Begich talks energy, infrastructure

Sen. Mark Begich stressed the importance of investing in Alaska's infrastructure during a speech on Tuesday as a way to navigate uncertain economic conditions and boost small business development across the state, nation and in places like the Kenai Peninsula.


Begich, D-Alaska, spoke to a near-capacity crowd at the Kenai Visitors and Cultural Center as part of a joint Kenai and Soldotna Chambers of Commerce luncheon. He talked about his involvement in securing federal funds for infrastructure, the importance of supporting the middle class and small businesses and leading the charge -- along with the rest of Alaska's congressional delegation -- on developing Arctic resources.

When the former Anchorage mayor began visited the Kenai Peninsula about three years ago, he said he saw the area was experiencing tough times.

"The economy of the nation was collapsing rapidly and it was a bad sign of what could come," he said.

However, Begich said increases in federal funding for infrastructure development -- a total of $4 billion in additional funding over the last four years -- have been a boon to the area and state.

"In times when people were saying that infrastructure investment from the federal government would start decreasing ... the fact is that it has done fairly well," he said.

Begich cited funding for highways, aviation and broadband development as critical federal pieces. His goal is for 100 percent connectivity in regard to broadband development, he said.

"Broadband is our ability to connect, our education system, our health care system, our commerce between each other -- if you don't have high speed broadband you are going to be out of the loop," he said.

Alaska small business development, Begich said, is important not just to local economies, but also to the nation's economy.

"My heart is with the small business community because that is where the economy grows -- 50-plus percent of the ... job growth in Alaska is from small business," he said.

Alaska is just about "eight hours from everywhere in the world," he said.

"We can move goods, we can do a lot of commerce, but we have to have the tools," he said. "We have to have the opportunity to make sure that small businesses can move forward."

Begich also mentioned his work on payroll tax reductions this year, which he said benefited more than 20,000 small businesses across the state.

"Along with reducing that payroll tax, it benefited almost 400,000 Alaskans who are working, $300 million in their pockets so they could spend," he said.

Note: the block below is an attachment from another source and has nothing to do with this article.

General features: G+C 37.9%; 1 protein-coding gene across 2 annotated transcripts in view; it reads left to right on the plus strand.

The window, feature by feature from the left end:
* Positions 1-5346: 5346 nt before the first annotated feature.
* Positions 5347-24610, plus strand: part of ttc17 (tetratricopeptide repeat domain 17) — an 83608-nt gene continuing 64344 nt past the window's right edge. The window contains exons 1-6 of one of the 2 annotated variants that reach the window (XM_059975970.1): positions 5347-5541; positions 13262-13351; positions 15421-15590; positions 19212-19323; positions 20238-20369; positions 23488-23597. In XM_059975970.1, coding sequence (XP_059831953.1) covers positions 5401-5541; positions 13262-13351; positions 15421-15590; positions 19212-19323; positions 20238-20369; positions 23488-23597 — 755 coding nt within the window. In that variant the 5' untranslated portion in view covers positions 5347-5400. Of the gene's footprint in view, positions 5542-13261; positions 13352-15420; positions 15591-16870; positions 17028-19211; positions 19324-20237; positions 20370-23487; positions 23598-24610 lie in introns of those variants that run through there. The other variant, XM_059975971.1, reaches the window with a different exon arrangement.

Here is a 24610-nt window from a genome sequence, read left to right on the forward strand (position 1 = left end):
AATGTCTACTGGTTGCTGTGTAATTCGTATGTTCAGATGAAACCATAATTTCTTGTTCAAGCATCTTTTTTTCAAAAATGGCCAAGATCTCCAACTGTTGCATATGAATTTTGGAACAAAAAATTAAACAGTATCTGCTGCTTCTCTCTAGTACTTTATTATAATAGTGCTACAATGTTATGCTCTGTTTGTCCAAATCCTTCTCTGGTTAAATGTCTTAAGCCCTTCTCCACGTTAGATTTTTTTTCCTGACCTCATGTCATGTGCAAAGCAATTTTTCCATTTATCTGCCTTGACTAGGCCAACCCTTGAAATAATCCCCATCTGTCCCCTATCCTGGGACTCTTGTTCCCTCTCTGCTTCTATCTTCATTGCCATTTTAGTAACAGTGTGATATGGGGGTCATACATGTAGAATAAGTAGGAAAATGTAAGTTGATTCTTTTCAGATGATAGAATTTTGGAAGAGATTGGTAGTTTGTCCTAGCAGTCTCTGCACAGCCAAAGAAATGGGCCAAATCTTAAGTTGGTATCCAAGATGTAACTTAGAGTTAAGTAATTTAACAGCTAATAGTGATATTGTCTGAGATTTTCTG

The Senator also discussed exploring the Arctic, calling it the "most amazing opportunity for Alaska."

"Imagine this -- in Antarctica 46,000 people went to go see the Antarctic last year and that's a little hard to get to," he said with a laugh. "Imagine when people start discovering the Arctic."

Begich said research, fisheries, mineral exploration and oil development were among the possibilities for the area.

He guessed that oil estimates of 26 billion barrels of oil in the region would prove out to more than 40 billion barrels. That would become a "bonanza" for industry, he said, leading to serious increases, perhaps double, in the amount of oil flowing through the trans-Alaska oil pipeline.

"As you know, what's produced up there comes down here into this region," he said. "Tesoro needs the oil, the jobs are related directly and indirectly."

However, Begich said he and Sen. Lisa Murkowski, R-Alaska, want to make sure Alaska gets its "fair share of that revenue stream." He said he Murkowski had introduced legislation to address the issue.

"It just depends on how we grab (the Arctic), what we do with it and how we manage it because it is not a question of if it is going to happen -- it's happening," Begich said. "The question is how are we going to manage it for the benefit of our state, our country and the globe."

Begich also mentioned renewable energies and the need for continued innovation in them to create new opportunities.

"We are great in natural resource development, but we are also ... great in renewable energy -- 25 percent of our energy production in this state is from renewable energy, and (will be) 50 percent by 2025," he said.

Begich took a number of questions from the audience on topics such as local hiring during Arctic and North Slope oil development, concerns about the nation's health care system and the possibility of Alaska applying for a waiver from the federal No Child Left Behind act, an action he supported.

The Senator encouraged residents to get involved in the process and use social media to connect with their legislators. He assured the audience he and other lawmakers are working to turn around Washington, which he called a "very dysfunctional place."

"We have to find ways to bring non-partisan ideas to the table and figure out how to move issues forward, oil and gas is one of them, tourism is another," he said. "But we have a lot of good news even though lots of times you read about all the bad news happening in Washington."

Brian Smith can be reached at


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